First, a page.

When Coretta Scott King died in 2006, Janas was invited to sit in the family and friends section at the funeral, which was attended by four U.S. Presidents. Yolanda asked Janas to create a tribute to her parents titled “Together Forever,” which was read by Yolanda, her sister Bernice and brother Martin II when their parents’ remains where entombed together at the King Center in Atlanta.
Continuing the legacy
Yolanda spent her last days organizing and archiving her mother’s belongings in Atlanta. It was a monumental task – there were so many artifacts, articles and years of documents that needed to be inventoried.
“I think at times it became overwhelming for her, not just physically but emotionally,” says Janas. Yolanda King outlived her mother by only 16 months, succumbing to complications related to a chronic heart condition on May 15, 2007.
“Like her father, she left us far too soon,” says Janas. “She spent her adult years trying to lift others to higher ground, encouraging them to find inner peace and to use their talents and strengths to improve their own lives and the lives of others.”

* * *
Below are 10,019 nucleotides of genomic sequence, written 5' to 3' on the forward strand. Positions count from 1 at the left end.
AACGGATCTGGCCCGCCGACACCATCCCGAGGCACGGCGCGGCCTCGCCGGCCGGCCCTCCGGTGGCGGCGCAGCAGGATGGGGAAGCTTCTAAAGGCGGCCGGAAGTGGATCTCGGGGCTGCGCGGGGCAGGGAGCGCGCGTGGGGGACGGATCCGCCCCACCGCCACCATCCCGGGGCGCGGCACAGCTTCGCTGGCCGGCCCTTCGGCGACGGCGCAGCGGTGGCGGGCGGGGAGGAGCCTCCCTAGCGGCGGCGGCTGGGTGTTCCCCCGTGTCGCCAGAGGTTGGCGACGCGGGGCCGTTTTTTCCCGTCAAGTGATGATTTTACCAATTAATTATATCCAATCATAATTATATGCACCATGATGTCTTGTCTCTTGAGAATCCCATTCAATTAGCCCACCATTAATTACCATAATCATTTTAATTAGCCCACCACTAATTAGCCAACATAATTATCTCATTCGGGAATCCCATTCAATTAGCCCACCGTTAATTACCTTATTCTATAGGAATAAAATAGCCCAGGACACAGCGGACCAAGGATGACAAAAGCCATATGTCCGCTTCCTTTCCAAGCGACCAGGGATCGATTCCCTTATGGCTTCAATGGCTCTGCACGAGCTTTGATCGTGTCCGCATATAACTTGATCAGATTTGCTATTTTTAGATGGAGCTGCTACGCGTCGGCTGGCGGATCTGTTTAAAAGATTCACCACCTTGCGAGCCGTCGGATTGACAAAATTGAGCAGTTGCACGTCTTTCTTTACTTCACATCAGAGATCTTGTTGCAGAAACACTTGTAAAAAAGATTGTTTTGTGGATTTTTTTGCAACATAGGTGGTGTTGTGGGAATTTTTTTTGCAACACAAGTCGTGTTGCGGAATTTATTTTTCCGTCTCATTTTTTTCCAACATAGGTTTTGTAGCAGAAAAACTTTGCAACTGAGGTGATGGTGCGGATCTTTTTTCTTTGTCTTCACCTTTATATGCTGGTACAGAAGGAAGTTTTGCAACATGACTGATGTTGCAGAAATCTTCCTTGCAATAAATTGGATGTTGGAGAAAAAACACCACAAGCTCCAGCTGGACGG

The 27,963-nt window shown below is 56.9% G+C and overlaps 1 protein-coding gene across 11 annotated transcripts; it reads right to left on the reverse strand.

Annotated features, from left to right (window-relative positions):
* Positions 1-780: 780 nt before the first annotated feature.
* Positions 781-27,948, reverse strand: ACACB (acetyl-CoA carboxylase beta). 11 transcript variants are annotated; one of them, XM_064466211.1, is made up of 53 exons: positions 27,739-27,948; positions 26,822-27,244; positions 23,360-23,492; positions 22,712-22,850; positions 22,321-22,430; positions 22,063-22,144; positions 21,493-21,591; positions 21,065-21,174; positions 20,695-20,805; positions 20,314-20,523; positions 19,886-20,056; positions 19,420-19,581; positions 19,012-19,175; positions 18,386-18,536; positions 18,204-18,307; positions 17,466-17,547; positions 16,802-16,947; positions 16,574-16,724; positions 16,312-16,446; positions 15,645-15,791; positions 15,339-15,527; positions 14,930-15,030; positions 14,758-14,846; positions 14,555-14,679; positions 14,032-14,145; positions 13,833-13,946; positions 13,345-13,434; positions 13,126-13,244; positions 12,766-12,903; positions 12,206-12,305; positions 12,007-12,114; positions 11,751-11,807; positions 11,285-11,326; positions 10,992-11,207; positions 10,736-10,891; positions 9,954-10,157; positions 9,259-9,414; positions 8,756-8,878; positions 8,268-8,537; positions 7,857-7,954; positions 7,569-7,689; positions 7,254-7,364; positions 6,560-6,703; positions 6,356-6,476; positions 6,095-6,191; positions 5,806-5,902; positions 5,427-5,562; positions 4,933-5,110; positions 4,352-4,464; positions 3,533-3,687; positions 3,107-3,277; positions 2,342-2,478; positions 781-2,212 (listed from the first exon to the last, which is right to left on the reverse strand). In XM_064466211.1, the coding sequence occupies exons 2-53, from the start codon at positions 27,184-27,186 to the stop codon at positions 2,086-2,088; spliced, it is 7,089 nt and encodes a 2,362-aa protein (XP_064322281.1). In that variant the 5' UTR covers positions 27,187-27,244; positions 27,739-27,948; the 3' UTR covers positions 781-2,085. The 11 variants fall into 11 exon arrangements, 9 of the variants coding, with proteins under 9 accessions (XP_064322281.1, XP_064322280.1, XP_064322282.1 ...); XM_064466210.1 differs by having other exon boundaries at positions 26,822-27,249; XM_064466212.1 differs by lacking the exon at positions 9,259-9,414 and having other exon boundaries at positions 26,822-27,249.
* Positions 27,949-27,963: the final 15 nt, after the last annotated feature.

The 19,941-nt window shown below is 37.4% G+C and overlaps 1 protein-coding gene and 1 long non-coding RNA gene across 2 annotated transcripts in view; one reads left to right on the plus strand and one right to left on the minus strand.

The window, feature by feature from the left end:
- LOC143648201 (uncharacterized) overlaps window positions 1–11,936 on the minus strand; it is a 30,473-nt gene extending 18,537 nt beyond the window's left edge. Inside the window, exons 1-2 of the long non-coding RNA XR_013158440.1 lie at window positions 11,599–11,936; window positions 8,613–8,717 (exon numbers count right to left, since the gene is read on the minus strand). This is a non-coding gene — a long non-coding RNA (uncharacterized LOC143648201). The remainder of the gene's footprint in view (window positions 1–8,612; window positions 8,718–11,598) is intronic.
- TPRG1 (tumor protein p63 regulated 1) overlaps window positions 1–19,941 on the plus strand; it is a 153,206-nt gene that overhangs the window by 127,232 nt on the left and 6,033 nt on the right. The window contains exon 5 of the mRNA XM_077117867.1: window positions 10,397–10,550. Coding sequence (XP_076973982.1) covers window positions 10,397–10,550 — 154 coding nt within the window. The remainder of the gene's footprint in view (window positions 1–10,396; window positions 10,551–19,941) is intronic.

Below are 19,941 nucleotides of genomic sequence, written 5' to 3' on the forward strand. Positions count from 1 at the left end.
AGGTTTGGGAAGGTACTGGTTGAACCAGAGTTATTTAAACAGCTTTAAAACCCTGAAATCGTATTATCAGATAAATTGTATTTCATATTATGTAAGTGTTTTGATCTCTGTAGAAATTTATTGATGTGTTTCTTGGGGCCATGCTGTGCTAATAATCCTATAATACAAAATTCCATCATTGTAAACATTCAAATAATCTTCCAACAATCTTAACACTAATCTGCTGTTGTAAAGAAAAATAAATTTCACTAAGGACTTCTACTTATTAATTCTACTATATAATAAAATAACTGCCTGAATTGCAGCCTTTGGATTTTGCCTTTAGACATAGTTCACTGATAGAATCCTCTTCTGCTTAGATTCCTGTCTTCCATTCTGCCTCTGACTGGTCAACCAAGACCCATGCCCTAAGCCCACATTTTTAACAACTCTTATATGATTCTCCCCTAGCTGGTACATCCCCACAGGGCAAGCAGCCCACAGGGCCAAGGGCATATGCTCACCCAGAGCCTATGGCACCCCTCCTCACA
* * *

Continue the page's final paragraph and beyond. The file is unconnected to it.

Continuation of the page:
Janas attended Yolanda’s funeral in Atlanta and recalls thinking how similar the home-going services were to the 50th birthday celebration – with poems, songs, dance and speeches from longtime friends.
“While she wasn’t there to hug everybody at Ebenezer Church, we could still feel her warmth because she hugged everybody while she lived.”
(To see Yolanda King reciting “(My) Our Father Was a King” at the King Memorial dedication event, visit https://www.cspan.org/video/?c4613063/yolanda-king.}